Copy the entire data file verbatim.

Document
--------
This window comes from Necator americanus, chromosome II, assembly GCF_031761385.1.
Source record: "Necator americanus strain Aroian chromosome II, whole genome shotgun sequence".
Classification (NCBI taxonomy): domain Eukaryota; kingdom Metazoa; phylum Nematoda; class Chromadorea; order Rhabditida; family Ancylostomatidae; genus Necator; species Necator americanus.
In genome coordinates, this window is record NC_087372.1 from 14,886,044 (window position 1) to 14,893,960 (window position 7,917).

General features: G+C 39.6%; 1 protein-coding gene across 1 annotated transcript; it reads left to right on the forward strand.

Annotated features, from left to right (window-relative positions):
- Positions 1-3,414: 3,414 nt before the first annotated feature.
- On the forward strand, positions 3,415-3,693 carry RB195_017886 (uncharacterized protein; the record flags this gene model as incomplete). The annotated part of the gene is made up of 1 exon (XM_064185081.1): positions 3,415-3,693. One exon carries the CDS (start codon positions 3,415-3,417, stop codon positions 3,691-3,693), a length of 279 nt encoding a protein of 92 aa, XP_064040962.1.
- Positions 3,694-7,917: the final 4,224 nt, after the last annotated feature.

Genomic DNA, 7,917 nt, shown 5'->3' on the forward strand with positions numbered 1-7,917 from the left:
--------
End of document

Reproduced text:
This window comes from Necator americanus, chromosome II, assembly GCF_031761385.1.
Source record: "Necator americanus strain Aroian chromosome II, whole genome shotgun sequence".
Classification (NCBI taxonomy): domain Eukaryota; kingdom Metazoa; phylum Nematoda; class Chromadorea; order Rhabditida; family Ancylostomatidae; genus Necator; species Necator americanus.
In genome coordinates, this window is record NC_087372.1 from 14,886,044 (window position 1) to 14,893,960 (window position 7,917).

General features: G+C 39.6%; 1 protein-coding gene across 1 annotated transcript; it reads left to right on the forward strand.

Annotated features, from left to right (window-relative positions):
- Positions 1-3,414: 3,414 nt before the first annotated feature.
- On the forward strand, positions 3,415-3,693 carry RB195_017886 (uncharacterized protein; the record flags this gene model as incomplete). The annotated part of the gene is made up of 1 exon (XM_064185081.1): positions 3,415-3,693. One exon carries the CDS (start codon positions 3,415-3,417, stop codon positions 3,691-3,693), a length of 279 nt encoding a protein of 92 aa, XP_064040962.1.
- Positions 3,694-7,917: the final 4,224 nt, after the last annotated feature.

Genomic DNA, 7,917 nt, shown 5'->3' on the forward strand with positions numbered 1-7,917 from the left: